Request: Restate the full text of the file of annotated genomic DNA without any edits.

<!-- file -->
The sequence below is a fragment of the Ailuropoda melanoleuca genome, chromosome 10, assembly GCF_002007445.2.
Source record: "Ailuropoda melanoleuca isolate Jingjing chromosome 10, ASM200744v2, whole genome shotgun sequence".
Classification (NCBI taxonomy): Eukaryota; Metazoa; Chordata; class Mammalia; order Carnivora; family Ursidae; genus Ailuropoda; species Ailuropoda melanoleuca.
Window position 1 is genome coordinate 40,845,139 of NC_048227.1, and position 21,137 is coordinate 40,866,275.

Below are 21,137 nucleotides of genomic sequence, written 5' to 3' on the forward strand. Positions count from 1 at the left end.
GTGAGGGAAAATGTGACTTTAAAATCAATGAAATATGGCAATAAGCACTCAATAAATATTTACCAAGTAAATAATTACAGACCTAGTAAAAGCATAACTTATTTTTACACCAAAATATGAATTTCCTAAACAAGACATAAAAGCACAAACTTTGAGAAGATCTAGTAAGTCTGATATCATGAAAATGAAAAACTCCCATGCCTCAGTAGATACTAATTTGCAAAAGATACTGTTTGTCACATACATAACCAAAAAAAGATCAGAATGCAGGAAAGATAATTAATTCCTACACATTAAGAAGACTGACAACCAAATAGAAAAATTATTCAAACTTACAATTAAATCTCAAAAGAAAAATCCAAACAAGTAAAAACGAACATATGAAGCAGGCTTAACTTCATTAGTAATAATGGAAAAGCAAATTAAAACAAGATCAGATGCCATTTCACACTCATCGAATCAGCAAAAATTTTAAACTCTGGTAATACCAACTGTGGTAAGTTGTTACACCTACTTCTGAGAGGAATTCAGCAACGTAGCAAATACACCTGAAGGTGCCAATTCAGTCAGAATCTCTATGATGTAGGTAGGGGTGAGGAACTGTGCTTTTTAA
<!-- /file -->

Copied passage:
The sequence below is a fragment of the Ailuropoda melanoleuca genome, chromosome 10, assembly GCF_002007445.2.
Source record: "Ailuropoda melanoleuca isolate Jingjing chromosome 10, ASM200744v2, whole genome shotgun sequence".
Classification (NCBI taxonomy): Eukaryota; Metazoa; Chordata; class Mammalia; order Carnivora; family Ursidae; genus Ailuropoda; species Ailuropoda melanoleuca.
Window position 1 is genome coordinate 40,845,139 of NC_048227.1, and position 21,137 is coordinate 40,866,275.

Below are 21,137 nucleotides of genomic sequence, written 5' to 3' on the forward strand. Positions count from 1 at the left end.
GTGAGGGAAAATGTGACTTTAAAATCAATGAAATATGGCAATAAGCACTCAATAAATATTTACCAAGTAAATAATTACAGACCTAGTAAAAGCATAACTTATTTTTACACCAAAATATGAATTTCCTAAACAAGACATAAAAGCACAAACTTTGAGAAGATCTAGTAAGTCTGATATCATGAAAATGAAAAACTCCCATGCCTCAGTAGATACTAATTTGCAAAAGATACTGTTTGTCACATACATAACCAAAAAAAGATCAGAATGCAGGAAAGATAATTAATTCCTACACATTAAGAAGACTGACAACCAAATAGAAAAATTATTCAAACTTACAATTAAATCTCAAAAGAAAAATCCAAACAAGTAAAAACGAACATATGAAGCAGGCTTAACTTCATTAGTAATAATGGAAAAGCAAATTAAAACAAGATCAGATGCCATTTCACACTCATCGAATCAGCAAAAATTTTAAACTCTGGTAATACCAACTGTGGTAAGTTGTTACACCTACTTCTGAGAGGAATTCAGCAACGTAGCAAATACACCTGAAGGTGCCAATTCAGTCAGAATCTCTATGATGTAGGTAGGGGTGAGGAACTGTGCTTTTTAA